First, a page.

New figures show depth of Westminster's poverty crisis

PUBLISHED: 12:27 31 January 2007 | UPDATED: 14:26 07 September 2010

By Ed Thomas CHILDREN in parts of Westminster are among the most deprived in the country, new figures reveal. Research compiled by leading charities shows the Regent s Park and Kensington North constituency is the ninth worst in the country for levels of

By Ed Thomas

CHILDREN in parts of Westminster are among the most deprived in the country, new figures reveal.

Research compiled by leading charities shows the Regent's Park and Kensington North constituency is the ninth worst in the country for levels of child poverty.

The report, drawn up by Save the Children and the Joseph Rowntree Foundation, shows 45.2 per cent of children in the area are living in poverty.

This puts the area on a par with the most deprived parts of Liverpool, Manchester, Birmingham and other parts of London.

Karen Buck, MP for Regent's Park and Kensington North, has vowed to do everything in her power to take the area out of this "list of shame", but claims Westminster and Kensington councils need to do more.

"The government has provided substantial investment in the form of Neighbourhood Renewal Grants, Sure Start and new schools, but the Conservative-dominated councils have not only failed to meet their side of the bargain but have frequently used the opportunity presented by additional government grants to reduce their own contribution," she said.

"These figures must act as a wake-up call to Conservatives in Westminster and Kensington."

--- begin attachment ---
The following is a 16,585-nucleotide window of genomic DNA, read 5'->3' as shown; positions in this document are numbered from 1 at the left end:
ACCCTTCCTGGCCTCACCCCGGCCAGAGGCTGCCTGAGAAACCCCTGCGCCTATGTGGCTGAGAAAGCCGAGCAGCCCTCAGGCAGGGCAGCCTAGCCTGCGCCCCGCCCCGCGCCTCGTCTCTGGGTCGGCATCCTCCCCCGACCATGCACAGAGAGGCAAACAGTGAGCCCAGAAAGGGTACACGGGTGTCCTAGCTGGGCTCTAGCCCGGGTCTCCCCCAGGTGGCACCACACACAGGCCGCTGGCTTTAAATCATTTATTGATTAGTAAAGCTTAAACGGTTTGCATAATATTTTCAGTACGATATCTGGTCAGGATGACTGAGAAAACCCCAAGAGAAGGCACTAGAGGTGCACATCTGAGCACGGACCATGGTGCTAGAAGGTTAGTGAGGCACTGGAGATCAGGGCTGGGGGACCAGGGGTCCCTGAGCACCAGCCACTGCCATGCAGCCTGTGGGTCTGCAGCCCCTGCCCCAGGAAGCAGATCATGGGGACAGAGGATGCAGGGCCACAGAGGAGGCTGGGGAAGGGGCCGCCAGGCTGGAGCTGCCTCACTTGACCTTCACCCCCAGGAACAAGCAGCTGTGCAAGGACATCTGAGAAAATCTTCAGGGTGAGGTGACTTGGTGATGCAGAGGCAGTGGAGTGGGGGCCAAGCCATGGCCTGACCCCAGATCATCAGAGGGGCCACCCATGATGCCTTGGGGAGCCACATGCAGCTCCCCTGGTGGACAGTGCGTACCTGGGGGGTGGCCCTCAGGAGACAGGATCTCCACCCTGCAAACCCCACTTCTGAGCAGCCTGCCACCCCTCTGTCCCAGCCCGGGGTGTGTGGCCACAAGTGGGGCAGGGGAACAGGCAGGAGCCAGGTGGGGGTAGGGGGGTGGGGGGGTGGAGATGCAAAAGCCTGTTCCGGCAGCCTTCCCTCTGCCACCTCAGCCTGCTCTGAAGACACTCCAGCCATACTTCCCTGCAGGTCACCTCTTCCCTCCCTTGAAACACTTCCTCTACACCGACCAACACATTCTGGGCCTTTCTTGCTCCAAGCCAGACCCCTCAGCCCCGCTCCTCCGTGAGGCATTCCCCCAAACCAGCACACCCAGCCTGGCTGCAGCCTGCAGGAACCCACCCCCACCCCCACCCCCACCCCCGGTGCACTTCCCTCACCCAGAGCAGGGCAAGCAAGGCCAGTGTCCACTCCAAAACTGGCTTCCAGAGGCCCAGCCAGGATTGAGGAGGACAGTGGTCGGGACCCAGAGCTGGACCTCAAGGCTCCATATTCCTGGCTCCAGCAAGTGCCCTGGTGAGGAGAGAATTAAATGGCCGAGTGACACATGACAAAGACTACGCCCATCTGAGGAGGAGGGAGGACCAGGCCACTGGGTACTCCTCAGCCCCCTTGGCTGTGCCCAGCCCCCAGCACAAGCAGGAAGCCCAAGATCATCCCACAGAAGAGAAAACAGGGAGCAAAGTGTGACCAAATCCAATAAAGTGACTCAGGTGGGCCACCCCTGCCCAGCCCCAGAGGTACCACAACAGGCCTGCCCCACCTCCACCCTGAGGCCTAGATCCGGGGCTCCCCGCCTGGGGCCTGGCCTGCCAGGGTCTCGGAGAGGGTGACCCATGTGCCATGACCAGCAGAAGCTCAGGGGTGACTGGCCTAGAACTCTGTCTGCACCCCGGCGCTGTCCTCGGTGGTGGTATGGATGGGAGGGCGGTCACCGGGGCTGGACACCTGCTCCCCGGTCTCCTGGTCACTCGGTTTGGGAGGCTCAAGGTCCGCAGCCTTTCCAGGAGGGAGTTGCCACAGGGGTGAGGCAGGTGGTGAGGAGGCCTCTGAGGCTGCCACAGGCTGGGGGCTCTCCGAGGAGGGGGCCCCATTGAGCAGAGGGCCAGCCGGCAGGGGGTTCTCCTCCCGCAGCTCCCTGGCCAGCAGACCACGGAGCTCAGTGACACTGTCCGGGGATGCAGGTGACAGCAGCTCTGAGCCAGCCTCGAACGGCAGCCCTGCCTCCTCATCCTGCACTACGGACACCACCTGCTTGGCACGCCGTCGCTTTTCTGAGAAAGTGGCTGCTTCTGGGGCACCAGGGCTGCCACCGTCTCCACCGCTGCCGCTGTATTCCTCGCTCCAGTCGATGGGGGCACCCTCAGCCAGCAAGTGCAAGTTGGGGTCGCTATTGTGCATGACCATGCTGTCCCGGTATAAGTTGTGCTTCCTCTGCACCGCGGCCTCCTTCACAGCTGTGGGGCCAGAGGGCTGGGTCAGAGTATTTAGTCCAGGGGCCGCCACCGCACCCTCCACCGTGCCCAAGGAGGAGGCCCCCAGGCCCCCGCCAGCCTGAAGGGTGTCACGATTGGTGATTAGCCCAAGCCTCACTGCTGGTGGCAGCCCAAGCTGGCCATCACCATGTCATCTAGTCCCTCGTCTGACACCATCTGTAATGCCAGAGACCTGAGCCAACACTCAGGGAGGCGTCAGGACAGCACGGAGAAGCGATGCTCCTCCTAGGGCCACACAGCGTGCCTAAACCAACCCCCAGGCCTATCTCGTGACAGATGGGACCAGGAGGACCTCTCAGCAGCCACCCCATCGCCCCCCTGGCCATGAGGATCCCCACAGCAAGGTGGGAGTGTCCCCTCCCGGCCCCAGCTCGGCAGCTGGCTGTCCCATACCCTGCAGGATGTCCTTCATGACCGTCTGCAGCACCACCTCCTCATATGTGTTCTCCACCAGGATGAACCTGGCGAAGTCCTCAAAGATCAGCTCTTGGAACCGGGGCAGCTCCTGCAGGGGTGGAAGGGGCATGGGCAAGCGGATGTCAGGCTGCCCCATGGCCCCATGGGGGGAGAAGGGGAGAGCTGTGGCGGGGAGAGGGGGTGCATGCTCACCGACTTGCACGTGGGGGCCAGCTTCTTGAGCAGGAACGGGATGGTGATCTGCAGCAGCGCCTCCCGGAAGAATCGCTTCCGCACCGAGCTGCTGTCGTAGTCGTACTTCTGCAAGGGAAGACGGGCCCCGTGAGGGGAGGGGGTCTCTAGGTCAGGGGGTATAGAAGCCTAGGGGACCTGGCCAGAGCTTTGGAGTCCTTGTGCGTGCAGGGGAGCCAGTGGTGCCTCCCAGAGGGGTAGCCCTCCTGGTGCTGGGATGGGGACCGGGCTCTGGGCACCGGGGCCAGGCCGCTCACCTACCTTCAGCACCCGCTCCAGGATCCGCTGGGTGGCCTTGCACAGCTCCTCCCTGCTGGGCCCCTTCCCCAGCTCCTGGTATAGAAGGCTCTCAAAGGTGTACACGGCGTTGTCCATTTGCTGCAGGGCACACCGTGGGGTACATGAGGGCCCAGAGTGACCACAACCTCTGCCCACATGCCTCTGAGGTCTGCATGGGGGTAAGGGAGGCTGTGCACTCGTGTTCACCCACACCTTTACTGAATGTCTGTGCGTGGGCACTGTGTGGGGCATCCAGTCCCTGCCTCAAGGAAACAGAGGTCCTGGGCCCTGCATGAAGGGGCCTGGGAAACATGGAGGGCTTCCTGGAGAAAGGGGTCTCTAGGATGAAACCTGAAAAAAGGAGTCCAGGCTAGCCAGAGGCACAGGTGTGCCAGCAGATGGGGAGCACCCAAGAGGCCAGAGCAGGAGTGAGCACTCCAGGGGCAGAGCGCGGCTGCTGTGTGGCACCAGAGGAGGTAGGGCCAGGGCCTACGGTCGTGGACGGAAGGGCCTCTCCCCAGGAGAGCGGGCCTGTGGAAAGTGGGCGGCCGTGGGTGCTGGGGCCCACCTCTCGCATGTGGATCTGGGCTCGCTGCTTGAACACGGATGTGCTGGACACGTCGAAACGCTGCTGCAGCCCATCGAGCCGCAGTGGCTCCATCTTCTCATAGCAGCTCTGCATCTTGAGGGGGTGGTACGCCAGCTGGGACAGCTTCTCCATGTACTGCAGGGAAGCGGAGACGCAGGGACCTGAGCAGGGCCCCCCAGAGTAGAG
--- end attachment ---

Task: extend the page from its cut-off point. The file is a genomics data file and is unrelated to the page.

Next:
On a national level, about 25 per cent of children are in families living in poverty, defined as earning less than 60 per cent of the national median income.

Worst of all is central Manchester, with 54.3 per cent of children in poverty. In London, Poplar and Canning Town is the worst constituency (48.6 per cent) followed by Tottenham (48 per cent), Hackney South and Shoreditch (47.5 per cent), Islington South and Finsbury (47.1 per cent) and Bethnal Green and Bow (46.3 per cent).

A spokesman for the Royal Borough of Kensington and Chelsea said: "Some people will be surprised to find that Kensington and Chelsea has significant levels of child poverty.

"We have put in place many services and initiatives to address this. We are keen to explore with the London Child Poverty Commission what more can be done by all of us to improve the life chances of families with children.

"The council's vision for families is one of strong families at the heart of strong communities, and urges the Government to further develop policies that support this vision."

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